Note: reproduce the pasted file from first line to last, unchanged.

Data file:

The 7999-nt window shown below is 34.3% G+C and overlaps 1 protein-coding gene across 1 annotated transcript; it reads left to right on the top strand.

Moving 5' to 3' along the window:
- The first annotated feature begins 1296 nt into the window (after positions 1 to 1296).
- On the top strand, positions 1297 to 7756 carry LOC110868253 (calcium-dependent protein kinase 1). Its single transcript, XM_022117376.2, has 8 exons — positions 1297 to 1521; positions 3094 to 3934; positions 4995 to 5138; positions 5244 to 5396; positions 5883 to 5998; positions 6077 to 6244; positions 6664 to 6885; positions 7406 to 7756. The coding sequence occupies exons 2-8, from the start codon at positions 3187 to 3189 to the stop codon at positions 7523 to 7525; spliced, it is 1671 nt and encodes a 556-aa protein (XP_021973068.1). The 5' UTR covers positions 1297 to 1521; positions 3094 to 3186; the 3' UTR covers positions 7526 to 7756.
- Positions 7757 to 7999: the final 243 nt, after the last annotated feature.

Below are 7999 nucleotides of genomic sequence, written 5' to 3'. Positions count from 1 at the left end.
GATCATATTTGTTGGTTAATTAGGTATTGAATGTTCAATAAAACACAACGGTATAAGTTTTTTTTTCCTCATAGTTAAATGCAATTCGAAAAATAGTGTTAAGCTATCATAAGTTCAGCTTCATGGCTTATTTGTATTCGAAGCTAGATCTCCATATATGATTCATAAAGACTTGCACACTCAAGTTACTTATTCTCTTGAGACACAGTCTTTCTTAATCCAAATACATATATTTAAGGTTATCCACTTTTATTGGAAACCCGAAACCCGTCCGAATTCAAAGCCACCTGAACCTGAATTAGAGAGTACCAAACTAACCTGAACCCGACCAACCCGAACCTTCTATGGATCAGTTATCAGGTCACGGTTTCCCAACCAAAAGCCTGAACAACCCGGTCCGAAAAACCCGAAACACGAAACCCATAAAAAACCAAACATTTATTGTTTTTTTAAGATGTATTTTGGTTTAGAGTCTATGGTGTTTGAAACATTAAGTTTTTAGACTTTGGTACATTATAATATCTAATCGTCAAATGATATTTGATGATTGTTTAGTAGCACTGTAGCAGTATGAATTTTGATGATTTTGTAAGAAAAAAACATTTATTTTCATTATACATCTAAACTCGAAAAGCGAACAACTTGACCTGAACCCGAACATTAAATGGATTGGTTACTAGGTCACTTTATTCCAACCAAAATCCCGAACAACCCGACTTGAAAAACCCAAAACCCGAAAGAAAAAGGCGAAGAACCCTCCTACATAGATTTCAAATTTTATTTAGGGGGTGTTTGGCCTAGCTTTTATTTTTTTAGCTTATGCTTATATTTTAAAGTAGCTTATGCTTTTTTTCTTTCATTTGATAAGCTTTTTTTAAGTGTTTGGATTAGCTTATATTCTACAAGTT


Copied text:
The 7999-nt window shown below is 34.3% G+C and overlaps 1 protein-coding gene across 1 annotated transcript; it reads left to right on the top strand.

Moving 5' to 3' along the window:
- The first annotated feature begins 1296 nt into the window (after positions 1 to 1296).
- On the top strand, positions 1297 to 7756 carry LOC110868253 (calcium-dependent protein kinase 1). Its single transcript, XM_022117376.2, has 8 exons — positions 1297 to 1521; positions 3094 to 3934; positions 4995 to 5138; positions 5244 to 5396; positions 5883 to 5998; positions 6077 to 6244; positions 6664 to 6885; positions 7406 to 7756. The coding sequence occupies exons 2-8, from the start codon at positions 3187 to 3189 to the stop codon at positions 7523 to 7525; spliced, it is 1671 nt and encodes a 556-aa protein (XP_021973068.1). The 5' UTR covers positions 1297 to 1521; positions 3094 to 3186; the 3' UTR covers positions 7526 to 7756.
- Positions 7757 to 7999: the final 243 nt, after the last annotated feature.

Below are 7999 nucleotides of genomic sequence, written 5' to 3'. Positions count from 1 at the left end.
GATCATATTTGTTGGTTAATTAGGTATTGAATGTTCAATAAAACACAACGGTATAAGTTTTTTTTTCCTCATAGTTAAATGCAATTCGAAAAATAGTGTTAAGCTATCATAAGTTCAGCTTCATGGCTTATTTGTATTCGAAGCTAGATCTCCATATATGATTCATAAAGACTTGCACACTCAAGTTACTTATTCTCTTGAGACACAGTCTTTCTTAATCCAAATACATATATTTAAGGTTATCCACTTTTATTGGAAACCCGAAACCCGTCCGAATTCAAAGCCACCTGAACCTGAATTAGAGAGTACCAAACTAACCTGAACCCGACCAACCCGAACCTTCTATGGATCAGTTATCAGGTCACGGTTTCCCAACCAAAAGCCTGAACAACCCGGTCCGAAAAACCCGAAACACGAAACCCATAAAAAACCAAACATTTATTGTTTTTTTAAGATGTATTTTGGTTTAGAGTCTATGGTGTTTGAAACATTAAGTTTTTAGACTTTGGTACATTATAATATCTAATCGTCAAATGATATTTGATGATTGTTTAGTAGCACTGTAGCAGTATGAATTTTGATGATTTTGTAAGAAAAAAACATTTATTTTCATTATACATCTAAACTCGAAAAGCGAACAACTTGACCTGAACCCGAACATTAAATGGATTGGTTACTAGGTCACTTTATTCCAACCAAAATCCCGAACAACCCGACTTGAAAAACCCAAAACCCGAAAGAAAAAGGCGAAGAACCCTCCTACATAGATTTCAAATTTTATTTAGGGGGTGTTTGGCCTAGCTTTTATTTTTTTAGCTTATGCTTATATTTTAAAGTAGCTTATGCTTTTTTTCTTTCATTTGATAAGCTTTTTTTAAGTGTTTGGATTAGCTTATATTCTACAAGTT